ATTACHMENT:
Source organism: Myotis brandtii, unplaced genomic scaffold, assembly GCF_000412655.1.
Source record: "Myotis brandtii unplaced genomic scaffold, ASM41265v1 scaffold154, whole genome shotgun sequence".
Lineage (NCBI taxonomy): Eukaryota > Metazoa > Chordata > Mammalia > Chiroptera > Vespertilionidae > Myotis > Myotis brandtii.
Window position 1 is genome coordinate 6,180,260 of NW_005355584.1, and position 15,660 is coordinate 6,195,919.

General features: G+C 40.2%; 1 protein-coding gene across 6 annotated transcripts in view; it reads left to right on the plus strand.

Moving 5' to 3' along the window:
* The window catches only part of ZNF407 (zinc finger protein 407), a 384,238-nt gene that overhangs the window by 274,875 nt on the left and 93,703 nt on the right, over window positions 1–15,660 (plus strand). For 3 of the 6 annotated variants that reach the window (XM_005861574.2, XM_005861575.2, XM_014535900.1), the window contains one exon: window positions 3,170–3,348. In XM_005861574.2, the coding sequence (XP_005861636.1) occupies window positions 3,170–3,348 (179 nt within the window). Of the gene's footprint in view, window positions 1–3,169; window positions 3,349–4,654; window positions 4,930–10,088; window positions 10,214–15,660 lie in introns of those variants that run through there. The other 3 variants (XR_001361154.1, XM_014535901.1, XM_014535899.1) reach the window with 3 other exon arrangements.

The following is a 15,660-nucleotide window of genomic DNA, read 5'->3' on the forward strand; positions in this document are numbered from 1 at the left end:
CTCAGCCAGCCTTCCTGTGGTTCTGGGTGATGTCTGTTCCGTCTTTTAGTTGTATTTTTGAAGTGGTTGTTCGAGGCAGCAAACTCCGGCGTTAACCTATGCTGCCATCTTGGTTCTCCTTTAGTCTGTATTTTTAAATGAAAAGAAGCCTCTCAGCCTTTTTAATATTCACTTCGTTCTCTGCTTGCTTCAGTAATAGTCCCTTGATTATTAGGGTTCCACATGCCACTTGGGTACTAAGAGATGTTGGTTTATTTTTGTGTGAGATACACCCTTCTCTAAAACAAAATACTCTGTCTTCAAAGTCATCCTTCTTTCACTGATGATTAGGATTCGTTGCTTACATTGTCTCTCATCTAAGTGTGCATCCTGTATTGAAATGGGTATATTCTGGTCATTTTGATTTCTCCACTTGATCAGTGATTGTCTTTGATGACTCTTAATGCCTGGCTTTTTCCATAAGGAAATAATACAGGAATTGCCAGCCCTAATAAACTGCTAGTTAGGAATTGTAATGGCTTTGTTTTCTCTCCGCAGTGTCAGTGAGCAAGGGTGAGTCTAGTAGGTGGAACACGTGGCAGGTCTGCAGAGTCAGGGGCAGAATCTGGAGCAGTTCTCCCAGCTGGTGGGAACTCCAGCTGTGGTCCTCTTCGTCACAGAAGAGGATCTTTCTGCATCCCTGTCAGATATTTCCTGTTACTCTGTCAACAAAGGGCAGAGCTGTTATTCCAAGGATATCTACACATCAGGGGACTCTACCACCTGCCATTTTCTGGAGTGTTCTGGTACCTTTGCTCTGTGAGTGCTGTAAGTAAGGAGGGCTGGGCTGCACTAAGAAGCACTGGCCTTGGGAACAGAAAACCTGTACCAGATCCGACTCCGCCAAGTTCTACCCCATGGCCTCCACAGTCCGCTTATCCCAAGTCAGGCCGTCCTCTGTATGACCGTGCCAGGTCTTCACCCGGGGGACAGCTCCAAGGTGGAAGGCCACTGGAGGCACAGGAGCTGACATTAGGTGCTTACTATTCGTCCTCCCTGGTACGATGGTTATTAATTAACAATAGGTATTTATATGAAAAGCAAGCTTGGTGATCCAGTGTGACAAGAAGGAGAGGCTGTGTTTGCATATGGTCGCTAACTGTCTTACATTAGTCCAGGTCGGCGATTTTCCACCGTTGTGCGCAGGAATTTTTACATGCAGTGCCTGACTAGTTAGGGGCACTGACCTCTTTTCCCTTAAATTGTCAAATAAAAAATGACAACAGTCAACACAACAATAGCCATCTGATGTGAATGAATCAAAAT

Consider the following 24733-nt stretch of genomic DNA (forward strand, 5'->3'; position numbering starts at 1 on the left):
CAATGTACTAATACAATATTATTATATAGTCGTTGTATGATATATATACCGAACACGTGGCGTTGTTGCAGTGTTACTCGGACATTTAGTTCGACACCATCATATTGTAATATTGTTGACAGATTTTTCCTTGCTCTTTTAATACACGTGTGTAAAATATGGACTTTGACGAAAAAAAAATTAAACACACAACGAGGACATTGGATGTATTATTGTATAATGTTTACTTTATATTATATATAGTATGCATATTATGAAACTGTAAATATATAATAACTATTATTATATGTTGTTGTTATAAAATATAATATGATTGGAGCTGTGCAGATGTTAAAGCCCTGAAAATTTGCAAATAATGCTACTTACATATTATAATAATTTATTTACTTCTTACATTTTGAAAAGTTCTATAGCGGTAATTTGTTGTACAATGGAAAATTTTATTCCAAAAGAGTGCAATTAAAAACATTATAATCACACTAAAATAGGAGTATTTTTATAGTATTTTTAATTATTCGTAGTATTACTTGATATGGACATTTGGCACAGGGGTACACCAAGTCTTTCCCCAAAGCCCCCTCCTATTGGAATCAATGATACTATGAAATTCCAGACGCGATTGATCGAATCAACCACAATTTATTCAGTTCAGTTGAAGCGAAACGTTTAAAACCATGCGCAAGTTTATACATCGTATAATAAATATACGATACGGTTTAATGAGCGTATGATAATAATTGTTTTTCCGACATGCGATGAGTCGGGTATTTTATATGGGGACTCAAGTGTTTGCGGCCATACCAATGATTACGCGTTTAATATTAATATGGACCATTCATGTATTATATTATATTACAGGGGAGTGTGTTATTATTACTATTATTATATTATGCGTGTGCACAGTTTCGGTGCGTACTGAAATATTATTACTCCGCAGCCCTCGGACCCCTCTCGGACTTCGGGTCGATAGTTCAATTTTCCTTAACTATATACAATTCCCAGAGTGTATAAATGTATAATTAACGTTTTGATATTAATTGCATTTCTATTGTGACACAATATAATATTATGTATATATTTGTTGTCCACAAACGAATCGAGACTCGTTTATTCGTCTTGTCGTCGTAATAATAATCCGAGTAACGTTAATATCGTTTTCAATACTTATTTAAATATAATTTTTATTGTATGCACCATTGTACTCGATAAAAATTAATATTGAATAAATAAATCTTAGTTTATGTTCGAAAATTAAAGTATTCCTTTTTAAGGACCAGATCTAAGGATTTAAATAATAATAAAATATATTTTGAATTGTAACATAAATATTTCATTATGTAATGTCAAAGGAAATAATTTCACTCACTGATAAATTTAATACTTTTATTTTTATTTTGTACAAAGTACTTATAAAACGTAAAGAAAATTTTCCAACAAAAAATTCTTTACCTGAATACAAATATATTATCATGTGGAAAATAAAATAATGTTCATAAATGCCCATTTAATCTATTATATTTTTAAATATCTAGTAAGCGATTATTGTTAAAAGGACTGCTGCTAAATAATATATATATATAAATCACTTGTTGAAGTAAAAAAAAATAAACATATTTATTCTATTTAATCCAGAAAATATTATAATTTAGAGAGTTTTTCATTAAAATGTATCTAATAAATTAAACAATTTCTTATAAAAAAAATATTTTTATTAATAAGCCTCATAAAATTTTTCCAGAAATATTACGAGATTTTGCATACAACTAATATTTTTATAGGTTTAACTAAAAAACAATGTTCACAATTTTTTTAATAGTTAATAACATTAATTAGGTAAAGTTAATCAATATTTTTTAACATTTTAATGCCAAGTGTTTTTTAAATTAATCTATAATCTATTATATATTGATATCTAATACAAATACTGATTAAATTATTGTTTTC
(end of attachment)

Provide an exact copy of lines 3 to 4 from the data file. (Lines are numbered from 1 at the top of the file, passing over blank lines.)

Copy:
Lineage (NCBI taxonomy): Eukaryota > Metazoa > Chordata > Mammalia > Chiroptera > Vespertilionidae > Myotis > Myotis brandtii.
Window position 1 is genome coordinate 6,180,260 of NW_005355584.1, and position 15,660 is coordinate 6,195,919.